Purdue Profiles: Lisa Tally
Lisa Tally, communication director for the School of Engineering Education, stands near an art installation she coordinated in the corridor of Neil Armstrong Hall of Engineering. (Purdue photo/Andrew Hancock)
From organizing speaking engagements and art installations to creating Web material and print pieces, Lisa Tally spreads the word about the School of Engineering Education to the campus community and beyond.
As communication director for Engineering Education, Tally draws on her background in book and magazine publishing and her love of the written word to inform constituents, prospective students and others about the school, which was established in 2004, in interesting and creative ways.
What do you do as communication director for the School of Engineering Education?
Since the school has been around in its current form for only a short time, it's my job to let people know who we are and what we're doing across our three programs -- First-Year Engineering, Interdisciplinary Engineering, and our new Ph.D. program in engineering education. The Ph.D. program focuses on research that helps us understand how engineering is best taught and learned. It's the first program of its kind in the world, in a field that's only now emerging as an academic discipline, so articulating why our Ph.D. and research program exists and why it matters is important.
The variety in our programs keeps my job extremely varied. In one day I might move from finalizing an electronic newsletter to scheduling photography to working on a conference exhibit. I especially enjoy writing about the school and its research and activities. Students, faculty, staff and alums have a lot of great stories to tell, and it's my pleasure to help share them.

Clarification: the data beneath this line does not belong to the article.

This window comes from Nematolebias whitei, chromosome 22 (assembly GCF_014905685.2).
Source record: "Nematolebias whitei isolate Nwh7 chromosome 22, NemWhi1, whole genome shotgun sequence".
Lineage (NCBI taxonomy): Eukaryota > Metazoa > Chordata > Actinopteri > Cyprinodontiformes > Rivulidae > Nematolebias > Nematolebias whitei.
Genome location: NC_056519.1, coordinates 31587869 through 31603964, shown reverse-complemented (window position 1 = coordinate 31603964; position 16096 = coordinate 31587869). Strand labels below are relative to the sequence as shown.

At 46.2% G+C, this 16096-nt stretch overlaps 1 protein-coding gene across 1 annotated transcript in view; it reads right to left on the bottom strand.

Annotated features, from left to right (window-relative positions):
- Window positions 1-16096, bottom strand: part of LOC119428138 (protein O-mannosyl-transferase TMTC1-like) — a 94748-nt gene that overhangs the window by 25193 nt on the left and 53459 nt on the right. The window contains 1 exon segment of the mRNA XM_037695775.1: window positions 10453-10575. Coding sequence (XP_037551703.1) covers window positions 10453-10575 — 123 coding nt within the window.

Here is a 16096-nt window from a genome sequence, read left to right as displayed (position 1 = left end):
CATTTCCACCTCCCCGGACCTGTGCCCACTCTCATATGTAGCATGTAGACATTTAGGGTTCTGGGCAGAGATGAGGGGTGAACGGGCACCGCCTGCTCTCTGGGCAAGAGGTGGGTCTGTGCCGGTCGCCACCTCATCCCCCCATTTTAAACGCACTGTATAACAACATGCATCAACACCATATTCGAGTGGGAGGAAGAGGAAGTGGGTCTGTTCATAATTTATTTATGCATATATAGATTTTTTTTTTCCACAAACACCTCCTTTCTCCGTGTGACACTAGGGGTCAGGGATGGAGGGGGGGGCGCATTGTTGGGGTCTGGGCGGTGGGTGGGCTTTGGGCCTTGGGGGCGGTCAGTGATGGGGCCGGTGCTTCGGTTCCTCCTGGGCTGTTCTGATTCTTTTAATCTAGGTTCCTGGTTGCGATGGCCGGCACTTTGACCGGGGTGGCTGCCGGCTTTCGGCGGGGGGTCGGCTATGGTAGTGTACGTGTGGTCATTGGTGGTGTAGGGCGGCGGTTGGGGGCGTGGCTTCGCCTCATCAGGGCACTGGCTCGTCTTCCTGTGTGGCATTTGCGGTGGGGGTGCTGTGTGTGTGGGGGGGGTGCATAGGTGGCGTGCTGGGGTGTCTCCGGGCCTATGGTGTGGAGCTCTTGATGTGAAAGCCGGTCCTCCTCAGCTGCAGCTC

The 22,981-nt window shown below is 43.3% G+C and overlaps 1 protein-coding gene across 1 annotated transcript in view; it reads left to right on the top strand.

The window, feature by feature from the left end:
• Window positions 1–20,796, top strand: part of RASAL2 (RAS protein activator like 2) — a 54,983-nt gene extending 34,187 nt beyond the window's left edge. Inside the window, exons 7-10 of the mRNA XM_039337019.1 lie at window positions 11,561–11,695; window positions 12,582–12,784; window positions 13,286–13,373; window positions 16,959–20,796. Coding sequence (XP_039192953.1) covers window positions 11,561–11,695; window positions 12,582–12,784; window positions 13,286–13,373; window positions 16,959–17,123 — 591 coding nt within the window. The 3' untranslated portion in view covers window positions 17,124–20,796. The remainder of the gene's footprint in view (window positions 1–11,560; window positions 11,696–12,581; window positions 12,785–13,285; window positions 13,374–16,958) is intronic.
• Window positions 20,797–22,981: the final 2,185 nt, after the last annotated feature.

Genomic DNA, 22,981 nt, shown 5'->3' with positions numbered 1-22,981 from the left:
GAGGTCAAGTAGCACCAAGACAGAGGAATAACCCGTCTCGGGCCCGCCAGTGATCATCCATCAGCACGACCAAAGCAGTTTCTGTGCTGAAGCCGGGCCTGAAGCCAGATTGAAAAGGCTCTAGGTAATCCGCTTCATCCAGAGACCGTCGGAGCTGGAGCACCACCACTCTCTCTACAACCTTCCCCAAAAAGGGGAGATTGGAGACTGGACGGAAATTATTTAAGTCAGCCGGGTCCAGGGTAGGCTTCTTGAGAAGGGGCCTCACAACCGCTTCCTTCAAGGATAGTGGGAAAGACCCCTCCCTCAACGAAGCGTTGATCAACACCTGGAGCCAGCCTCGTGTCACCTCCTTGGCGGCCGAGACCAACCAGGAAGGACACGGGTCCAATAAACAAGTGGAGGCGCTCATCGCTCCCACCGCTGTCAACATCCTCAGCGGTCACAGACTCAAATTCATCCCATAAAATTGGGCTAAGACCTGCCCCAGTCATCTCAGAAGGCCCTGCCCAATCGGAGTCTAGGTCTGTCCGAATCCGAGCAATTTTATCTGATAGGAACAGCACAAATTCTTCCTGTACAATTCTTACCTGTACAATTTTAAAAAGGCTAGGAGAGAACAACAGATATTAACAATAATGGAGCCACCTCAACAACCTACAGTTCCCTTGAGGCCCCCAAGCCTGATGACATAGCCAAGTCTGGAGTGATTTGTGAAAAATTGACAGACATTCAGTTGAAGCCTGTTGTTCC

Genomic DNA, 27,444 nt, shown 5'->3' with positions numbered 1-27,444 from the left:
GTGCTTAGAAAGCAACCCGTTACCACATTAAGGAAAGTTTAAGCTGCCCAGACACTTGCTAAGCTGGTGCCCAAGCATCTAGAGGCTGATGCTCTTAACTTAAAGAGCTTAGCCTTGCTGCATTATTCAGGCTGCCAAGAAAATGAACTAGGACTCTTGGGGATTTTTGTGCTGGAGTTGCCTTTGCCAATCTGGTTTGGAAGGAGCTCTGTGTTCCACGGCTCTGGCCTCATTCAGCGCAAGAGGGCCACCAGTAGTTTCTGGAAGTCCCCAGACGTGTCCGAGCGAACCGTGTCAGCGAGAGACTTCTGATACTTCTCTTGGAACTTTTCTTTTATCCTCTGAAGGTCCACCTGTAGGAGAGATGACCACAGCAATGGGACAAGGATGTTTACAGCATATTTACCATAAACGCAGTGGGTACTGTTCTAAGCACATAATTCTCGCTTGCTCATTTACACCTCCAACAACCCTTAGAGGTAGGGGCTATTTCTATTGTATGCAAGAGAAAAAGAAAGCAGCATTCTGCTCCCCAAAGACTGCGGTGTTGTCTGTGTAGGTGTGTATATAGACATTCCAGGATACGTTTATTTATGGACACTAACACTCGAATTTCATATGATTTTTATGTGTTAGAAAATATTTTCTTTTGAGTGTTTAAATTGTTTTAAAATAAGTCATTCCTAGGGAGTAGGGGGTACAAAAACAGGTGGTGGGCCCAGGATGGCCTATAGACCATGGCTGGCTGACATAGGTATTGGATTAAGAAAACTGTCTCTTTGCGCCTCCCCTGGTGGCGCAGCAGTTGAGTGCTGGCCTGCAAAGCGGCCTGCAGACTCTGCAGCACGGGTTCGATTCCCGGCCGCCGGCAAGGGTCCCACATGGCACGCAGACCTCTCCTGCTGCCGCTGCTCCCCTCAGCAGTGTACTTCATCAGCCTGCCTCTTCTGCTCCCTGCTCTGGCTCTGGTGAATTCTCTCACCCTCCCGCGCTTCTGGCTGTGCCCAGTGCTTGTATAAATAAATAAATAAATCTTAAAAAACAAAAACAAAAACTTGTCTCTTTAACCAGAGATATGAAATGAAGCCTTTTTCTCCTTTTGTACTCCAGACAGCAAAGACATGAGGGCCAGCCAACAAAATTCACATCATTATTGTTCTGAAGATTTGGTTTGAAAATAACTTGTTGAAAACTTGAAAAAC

Have you had any memorable moments in your time working at Purdue?
Definitely. Just last month, our school sponsored a colloquium -- co-hosted by the Colleges of Engineering and Liberal Arts -- on the 50th anniversary of human spaceflight. It was the culmination of a lot of planning and preparation. We were able to bring together a NASA flight director -- one of our interdisciplinary engineering alumni -- and a Purdue history professor to talk about the on-the-ground teamwork and public support that makes an enterprise like human spaceflight possible.
Placing engineering in its social context and working across disciplines are a big part of what the School of Engineering Education is about, so to me this event was a very fitting and memorable way for Purdue to mark the 50th anniversary.
What projects are you currently working on?
Right now I'm writing short profiles of our 21 Ph.D. alumni. We'll use the information on the website and at conferences this summer. We want to show that although the program is young, it's growing and thriving. We started out with just a handful of graduate students, and now we have 60. These individual profiles will show what students with this kind of background can do and let prospective students know that there's a demand out there for people with a doctorate in engineering education.
How are you involved in the Civic Theatre of Greater Lafayette?
Beginning about eight years ago, I got involved as a rehearsal pianist and accompanist, and since then I've played for nine shows, most recently "Cabaret." Many of the Civic actors, directors, musicians and backstage crew work or are enrolled at the University, and I enjoy getting to know such a range of Purdue people outside work. I also had the chance this past spring to accompany Purdue Theatre's production of "The 25th Annual Putnam County Spelling Bee," and as a person who's enjoyed all kinds of Purdue productions from the audience, it was a lot of fun to be onstage in the Hansen Theatre.
Are you able to combine your work at Purdue with your interest in music?
Every now and then a good opportunity comes along. A few years ago, during a meeting for advisors and faculty who help students register for classes, I was part of a small group that performed a parody song that a friend had written about the Banner program and its nearly unpronounceable terminology. I found out about the meeting that morning, ran home for my keyboard and sheet music, and by midday we had an ensemble together.
A year or so after that, for the School of Engineering Education's five-year anniversary, I wrote lyrics for a musical parody -- a medley -- about our collective history up to that point. We had faculty, staff and students singing, a graduate student playing percussion, and I was on the keyboard. It may be the only time in history that a Gilbert and Sullivan melody has bumped up against melodies by Don McLean, Billy Joel and Johnny Cash.